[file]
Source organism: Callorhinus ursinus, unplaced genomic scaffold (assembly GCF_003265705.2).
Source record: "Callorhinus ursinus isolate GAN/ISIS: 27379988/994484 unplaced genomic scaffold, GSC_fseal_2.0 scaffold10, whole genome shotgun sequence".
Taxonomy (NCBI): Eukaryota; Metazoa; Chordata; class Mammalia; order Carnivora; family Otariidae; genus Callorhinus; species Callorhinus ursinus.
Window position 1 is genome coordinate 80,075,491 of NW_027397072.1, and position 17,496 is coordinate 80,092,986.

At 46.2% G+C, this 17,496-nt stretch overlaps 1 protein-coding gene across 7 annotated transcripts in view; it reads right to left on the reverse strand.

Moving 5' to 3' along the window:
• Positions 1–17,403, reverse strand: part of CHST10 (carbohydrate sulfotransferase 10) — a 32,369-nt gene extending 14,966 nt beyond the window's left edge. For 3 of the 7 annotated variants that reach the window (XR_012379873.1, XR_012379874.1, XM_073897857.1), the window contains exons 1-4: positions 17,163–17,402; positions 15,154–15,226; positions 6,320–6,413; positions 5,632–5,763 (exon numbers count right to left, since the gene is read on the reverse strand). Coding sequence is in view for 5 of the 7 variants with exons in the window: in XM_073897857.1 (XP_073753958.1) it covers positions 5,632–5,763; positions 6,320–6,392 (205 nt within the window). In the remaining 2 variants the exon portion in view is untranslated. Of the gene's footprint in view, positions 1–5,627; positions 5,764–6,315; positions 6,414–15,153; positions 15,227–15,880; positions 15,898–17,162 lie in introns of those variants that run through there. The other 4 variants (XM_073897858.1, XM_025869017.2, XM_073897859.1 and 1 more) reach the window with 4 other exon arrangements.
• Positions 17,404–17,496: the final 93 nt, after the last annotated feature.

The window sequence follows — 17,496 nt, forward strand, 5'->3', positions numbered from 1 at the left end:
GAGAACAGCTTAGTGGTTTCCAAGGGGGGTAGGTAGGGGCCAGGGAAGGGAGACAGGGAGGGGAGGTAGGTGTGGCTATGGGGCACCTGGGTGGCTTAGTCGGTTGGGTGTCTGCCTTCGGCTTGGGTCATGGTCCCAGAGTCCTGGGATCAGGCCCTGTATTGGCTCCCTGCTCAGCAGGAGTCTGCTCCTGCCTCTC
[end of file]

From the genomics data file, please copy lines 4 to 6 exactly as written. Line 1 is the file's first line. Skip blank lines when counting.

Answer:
Window position 1 is genome coordinate 80,075,491 of NW_027397072.1, and position 17,496 is coordinate 80,092,986.

At 46.2% G+C, this 17,496-nt stretch overlaps 1 protein-coding gene across 7 annotated transcripts in view; it reads right to left on the reverse strand.

Moving 5' to 3' along the window: